People throughout B.C. are getting the magnetic resonance imaging (MRI) and computed tomography (CT) exams they need faster and closer to home, with the most MRI and CT exams ever completed in a year last year.
“In March 2018, we made a commitment to increase MRI capacity in the province. Since then, we’ve invested in improved services for patients, adding new capacity and increasing exams,” said Adrian Dix, Minister of Health. “We are delivering on our promise to build capacity in our public health-care system so that British Columbians do not have to wait months and months for their exams.”
In 2021-22, 296,211 MRI exams were performed, which is an increase of 49,105, or 20% compared to the previous year. The number of CT exams performed was 901,256, or 11% more than the previous year.
Since 2016-17, wait times for MRI exams have been cut by more than half. The number of MRI exams performed has increased by 120,504 exams, or 69% since then. Since August 2017, scanning time has increased to more than 4,600 hours per week, which is 1,800 more hours per week and an increase of 68%. This has been achieved by expanding MRI appointments into the evenings, weekends and holidays, and operating the equivalent of 17 new MRI units across the province.
In 2021-22, two net-new MRI scanners began operating. One of these was at St. Paul’s Hospital, which was that facility’s third, and one at the new Granville MRI Clinic, which opened last year. One net-new CT scanner opened in January 2022 at Burnaby Hospital, which was that facility’s second.
To support training and recruitment efforts, the ministries of Health and Advanced Education and Skills and Training, along with the BC Institute of Technology, also established an MRI technologist bursary program. The program, launched in April 2022, provides support to the MRI technologist students so they can graduate earlier and enter the workforce sooner.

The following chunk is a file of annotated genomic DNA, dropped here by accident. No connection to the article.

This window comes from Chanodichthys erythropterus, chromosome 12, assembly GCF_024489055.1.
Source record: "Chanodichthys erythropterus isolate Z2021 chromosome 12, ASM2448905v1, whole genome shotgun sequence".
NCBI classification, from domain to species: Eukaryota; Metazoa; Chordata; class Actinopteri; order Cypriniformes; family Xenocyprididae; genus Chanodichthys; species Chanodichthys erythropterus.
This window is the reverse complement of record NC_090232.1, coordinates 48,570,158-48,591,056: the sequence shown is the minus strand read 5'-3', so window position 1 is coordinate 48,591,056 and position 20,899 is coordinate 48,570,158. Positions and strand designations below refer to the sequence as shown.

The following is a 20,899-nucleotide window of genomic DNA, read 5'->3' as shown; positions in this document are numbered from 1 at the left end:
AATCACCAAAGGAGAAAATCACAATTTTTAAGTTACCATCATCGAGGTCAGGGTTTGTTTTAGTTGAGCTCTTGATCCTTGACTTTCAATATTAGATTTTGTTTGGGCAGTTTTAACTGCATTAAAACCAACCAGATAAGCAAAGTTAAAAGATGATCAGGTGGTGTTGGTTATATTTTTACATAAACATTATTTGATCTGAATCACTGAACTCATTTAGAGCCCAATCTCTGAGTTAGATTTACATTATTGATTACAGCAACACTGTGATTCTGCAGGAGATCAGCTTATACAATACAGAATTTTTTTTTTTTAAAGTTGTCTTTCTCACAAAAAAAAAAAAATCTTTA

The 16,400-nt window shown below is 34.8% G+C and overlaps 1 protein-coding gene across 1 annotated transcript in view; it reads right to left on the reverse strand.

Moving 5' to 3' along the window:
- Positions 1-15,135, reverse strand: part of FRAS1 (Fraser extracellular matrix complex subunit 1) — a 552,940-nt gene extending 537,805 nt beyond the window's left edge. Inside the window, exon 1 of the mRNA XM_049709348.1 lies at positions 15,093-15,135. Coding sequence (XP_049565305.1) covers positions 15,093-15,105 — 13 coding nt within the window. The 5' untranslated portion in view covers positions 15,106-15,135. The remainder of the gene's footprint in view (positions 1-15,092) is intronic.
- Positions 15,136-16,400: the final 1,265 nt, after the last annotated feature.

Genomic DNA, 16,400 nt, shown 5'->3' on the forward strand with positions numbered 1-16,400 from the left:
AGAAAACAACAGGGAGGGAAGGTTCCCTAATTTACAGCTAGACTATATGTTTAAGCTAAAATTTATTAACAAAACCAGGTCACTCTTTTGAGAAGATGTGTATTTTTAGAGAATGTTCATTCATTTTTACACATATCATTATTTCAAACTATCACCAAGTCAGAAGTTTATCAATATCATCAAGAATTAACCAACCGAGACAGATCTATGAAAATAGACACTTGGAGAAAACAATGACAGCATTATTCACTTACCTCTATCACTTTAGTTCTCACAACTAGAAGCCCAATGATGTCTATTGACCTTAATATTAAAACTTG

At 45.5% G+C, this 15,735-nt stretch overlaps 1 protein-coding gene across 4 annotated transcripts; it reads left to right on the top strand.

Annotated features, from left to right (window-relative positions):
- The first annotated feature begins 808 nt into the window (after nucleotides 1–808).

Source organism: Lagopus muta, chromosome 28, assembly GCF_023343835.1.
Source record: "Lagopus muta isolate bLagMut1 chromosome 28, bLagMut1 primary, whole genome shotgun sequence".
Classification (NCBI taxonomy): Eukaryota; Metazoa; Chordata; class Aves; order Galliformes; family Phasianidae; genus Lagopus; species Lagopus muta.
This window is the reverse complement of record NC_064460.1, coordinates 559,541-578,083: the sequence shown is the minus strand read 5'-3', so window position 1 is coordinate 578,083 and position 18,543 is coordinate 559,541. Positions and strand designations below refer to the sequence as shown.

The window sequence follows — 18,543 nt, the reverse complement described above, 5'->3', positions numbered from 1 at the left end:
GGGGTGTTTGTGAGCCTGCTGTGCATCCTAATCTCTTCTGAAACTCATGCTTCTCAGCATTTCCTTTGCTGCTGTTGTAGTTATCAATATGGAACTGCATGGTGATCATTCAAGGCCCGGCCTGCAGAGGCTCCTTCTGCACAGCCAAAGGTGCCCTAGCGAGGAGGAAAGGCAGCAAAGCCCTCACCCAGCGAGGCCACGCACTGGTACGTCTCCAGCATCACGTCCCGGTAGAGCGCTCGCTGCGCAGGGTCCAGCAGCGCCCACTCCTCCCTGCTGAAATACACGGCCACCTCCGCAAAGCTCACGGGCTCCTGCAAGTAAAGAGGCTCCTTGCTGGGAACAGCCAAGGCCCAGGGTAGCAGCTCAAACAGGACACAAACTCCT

The Ministry of Health also issued its first medical imaging provincial waiting-list management policy that outlines the best practices to optimally manage MRI and CT waiting lists. This policy ensures the care provided is patient-centred by increasing access, choice and transparency and improving communications on waiting list status for patients and referring practitioners.
“We have always kept in mind that our patients and the health care they depend on are at the heart of our efforts,” said Dix. “We celebrate with them as we see imaging capacity increasing and wait times decreasing in the past five years. We also know there is still more work to do. “We are committed to continue the hard work to make further improvements on patient access to MRI and CT exams.”
In the upcoming year, efforts will focus on:
- building further capacity by performing more exams, maximizing operating hours and adding new scanners;
- increasing essential personnel by enhancing education and training opportunities, such as introducing the MRI technologist bursary program;
- optimizing business process by increasing efficiencies to improve service delivery for a better, more efficient patient and referring-practitioner experience; and
- improving waiting-list management and waiting-list status communications by continuing to implement best practices in the management of waiting lists.
MRI and CT scanners are non-invasive tools used to form images of the human body to assess certain medical conditions. MRI scanners use powerful magnetic fields and radio waves to assess neurological, musculoskeletal, cardiac and abdominal disorders, and to stage cancers.
A CT scanner combines a series of X-ray images taken from different angles around the body and uses computer processing to create cross-sectional images. CT scanning is commonly used for assessing trauma and cerebrovascular conditions, to investigate chest and abdominal anomalies, to stage and monitor cancers, and for pre-operative and post-operative assessment.
To view the 2021-22 Medical Imaging Annual Progress Report, visit: https://news.gov.bc.ca/files/MI_Annual_Progress_Report_June_2022.pdf